Summing up, as early as June 1944 an open field in the South-West part of Bayeux was chosen to be turned into a war cemetery. In accordance with a British military tradition, the fallen warriors are conventionally buried next to their comrades-in-arms close to the sites of death. As opposed to the practice of the American forces of reburying their soldiers, the British and Commonwealth soldiers were in most cases not reburied. Relatedly, a military cemetery in Bayeux was to receive the remnants of the fallen soldiers until 1952, when it finally took on the current borders. The ‘Cimetière Militaire Britannique de Bayeux’ is obviously not the only military cemetery of this kind in Normandy, though the largest one. In total, more than 25 000 Commonwealth soldiers were buried within nineteen relatively large cemeteries in the department of Calvados, and 26 in Normandy overall. Apart from this figure, thousands of fallen warriors found their resting place within the local pre-war civilian cemeteries.
In accordance with the factualized statistics, the Bayeux War Cemetery hosts the graves of 4648 soldiers between 17 and 58 years old: 3935 British, 181 Canadian, 17 Australian, 8 from New Zealand, and one from South Africa. 482 men were killed on D-Day, Tuesday 6th June 1944. Apart from the people of the British empire, 506 soldiers of different nationalities are buried here. Among them are 25 Polish, 7 Russian, 3 French, two Italian, and two Czech graves, one with a nationality unidentified. The largest national group after the British is formed of 466 German soldiers or Apr. 10% of the overall figure of the burials within the cemetery in Bayeux. The Bayeux cemetery is under the supervision of the Commonwealth War Graves Commission (CWGC). Among more than 4000 Commonwealth soldiers there are 338 graves (437 unidentified of the total 4648 number) with ‘A soldier of the 1939-45 War – Known unto God’ inscription. The grave of Corporal Sidney Bates of the 1st Battalion Royal Norfolk Regiment commemorates the last resting place of the Victoria Cross recipient, the British Army’s highest military honor, awarded him posthumously. Soon after the end of the war, thousands of British would cross the English Channel annually to pay tribute to the graves of the fallen soldiers.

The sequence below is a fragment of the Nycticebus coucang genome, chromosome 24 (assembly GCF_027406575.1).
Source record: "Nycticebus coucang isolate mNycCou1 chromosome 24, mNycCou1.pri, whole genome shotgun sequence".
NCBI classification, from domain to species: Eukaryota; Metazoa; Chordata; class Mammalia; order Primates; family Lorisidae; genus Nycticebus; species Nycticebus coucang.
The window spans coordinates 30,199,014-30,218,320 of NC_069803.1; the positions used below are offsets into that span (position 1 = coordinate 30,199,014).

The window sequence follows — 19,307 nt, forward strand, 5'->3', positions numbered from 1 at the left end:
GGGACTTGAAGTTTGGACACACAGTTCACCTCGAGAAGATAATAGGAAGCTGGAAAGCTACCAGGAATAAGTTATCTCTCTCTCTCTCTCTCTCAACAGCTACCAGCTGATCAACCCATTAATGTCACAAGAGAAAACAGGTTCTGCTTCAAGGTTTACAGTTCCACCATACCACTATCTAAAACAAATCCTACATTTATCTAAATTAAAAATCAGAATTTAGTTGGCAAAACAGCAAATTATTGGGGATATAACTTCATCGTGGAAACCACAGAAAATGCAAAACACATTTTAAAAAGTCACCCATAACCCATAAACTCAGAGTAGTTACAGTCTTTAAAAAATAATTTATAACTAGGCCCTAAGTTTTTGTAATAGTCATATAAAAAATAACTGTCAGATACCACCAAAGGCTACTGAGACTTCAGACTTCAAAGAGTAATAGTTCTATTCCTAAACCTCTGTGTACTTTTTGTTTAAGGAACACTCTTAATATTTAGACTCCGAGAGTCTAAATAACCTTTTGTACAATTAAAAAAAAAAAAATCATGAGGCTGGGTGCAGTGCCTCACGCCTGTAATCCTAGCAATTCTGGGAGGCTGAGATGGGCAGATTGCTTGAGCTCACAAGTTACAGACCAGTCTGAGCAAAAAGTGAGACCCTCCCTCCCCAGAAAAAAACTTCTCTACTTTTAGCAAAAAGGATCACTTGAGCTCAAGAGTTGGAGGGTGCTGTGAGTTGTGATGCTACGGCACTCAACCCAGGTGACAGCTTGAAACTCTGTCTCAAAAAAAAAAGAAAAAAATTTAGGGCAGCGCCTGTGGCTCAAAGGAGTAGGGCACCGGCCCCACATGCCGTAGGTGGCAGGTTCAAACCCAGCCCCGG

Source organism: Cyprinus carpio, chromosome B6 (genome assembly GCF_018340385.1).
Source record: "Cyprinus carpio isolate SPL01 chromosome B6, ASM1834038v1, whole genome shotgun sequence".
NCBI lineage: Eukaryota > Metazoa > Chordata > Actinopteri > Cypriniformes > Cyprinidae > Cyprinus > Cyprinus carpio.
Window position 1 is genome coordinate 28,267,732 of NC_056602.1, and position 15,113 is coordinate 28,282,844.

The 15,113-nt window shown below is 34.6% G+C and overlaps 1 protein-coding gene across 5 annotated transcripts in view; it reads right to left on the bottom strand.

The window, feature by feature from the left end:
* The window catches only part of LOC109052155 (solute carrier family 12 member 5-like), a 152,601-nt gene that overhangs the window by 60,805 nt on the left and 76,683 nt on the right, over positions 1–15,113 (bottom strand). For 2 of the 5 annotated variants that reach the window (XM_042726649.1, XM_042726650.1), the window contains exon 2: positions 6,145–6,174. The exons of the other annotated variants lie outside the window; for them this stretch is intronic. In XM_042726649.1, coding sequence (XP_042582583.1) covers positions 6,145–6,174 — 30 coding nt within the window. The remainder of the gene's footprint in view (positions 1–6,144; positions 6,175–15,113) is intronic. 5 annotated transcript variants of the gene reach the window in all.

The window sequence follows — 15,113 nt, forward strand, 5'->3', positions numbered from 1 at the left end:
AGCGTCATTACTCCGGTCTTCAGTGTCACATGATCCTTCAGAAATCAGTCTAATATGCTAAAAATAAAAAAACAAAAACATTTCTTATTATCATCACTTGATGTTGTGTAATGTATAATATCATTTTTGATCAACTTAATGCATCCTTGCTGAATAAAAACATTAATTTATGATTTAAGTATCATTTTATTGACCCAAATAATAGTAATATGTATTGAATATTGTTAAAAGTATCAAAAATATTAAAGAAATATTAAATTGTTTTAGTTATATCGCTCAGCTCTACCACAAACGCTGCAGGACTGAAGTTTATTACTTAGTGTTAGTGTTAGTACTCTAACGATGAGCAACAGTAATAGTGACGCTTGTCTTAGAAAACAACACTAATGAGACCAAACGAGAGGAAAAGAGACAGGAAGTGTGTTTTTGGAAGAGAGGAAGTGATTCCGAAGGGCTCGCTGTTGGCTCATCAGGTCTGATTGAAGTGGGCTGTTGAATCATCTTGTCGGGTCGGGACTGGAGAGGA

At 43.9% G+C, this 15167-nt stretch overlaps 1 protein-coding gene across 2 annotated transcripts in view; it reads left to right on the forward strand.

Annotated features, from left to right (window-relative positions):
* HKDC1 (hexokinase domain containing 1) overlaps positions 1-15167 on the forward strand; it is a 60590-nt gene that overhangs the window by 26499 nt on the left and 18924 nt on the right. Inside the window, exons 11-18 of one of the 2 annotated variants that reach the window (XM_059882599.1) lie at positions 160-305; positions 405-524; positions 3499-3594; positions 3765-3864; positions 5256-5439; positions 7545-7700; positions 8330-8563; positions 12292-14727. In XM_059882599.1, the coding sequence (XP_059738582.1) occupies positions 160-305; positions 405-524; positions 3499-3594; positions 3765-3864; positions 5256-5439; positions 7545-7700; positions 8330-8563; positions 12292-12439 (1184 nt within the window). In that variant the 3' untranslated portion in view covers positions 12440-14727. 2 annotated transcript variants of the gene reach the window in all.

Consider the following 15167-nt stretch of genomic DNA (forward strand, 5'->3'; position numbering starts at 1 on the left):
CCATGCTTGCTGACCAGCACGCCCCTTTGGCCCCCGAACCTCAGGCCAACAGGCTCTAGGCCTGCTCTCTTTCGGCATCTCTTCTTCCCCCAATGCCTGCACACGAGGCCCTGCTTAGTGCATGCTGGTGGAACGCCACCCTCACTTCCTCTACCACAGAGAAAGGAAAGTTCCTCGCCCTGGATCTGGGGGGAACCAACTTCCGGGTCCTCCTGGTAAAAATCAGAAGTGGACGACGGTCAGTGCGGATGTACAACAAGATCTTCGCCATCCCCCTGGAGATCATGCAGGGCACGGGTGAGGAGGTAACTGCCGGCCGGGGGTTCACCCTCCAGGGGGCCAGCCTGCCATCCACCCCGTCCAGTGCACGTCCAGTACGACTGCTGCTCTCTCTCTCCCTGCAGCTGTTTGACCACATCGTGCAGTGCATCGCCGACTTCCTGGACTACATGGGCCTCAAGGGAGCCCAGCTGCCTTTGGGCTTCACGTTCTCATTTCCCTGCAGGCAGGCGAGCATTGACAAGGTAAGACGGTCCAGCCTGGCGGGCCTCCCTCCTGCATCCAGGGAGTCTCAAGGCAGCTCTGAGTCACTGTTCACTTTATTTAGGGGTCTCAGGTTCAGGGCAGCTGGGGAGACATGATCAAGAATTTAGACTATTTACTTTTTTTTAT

Opposite the ‘Cimetière Militaire Britannique de Bayeux’ one could find the ‘Memorial of the Missing’, which commemorates the memory of 1808 Commonwealth soldiers missing in combat, among them 1537 British warriors, 270 Canadian from South Africa. Among them was a war correspondent and photographer IAN HERBERT FYFE. These fallen warriors were regarded as the MIA (missed-in-action) during the fighting in Normandy and their graves were never found. The stone collonade is dominated by the inscription in Latin: ‘NOS A GULIELMO VICTI VICTORIS PATRIAM LIBERAVIMUS’, which can be translated as ‘We, once conquered by William, have been now set free the Conqueror’s native land’. It bears a reminder of the historical fact, that the Englishmen, who had been conquered by the Normand king William the Conqueror in 1066, in 1944 landed in France to liberate the country from the Nazi occupation. The ‘Memorial of the Missing’ was ceremonially opened on June 5, 1955, in the presence of Henry William Frederick Albert, Duke of Gloucester, the third son of King George V. He was the uncle of Queen Elizabeth II, who herself visited the ceremony of the 60th anniversary and 70th anniversary of the D-Day invasion in 2004 and 2014 retrospectively within the cemetery.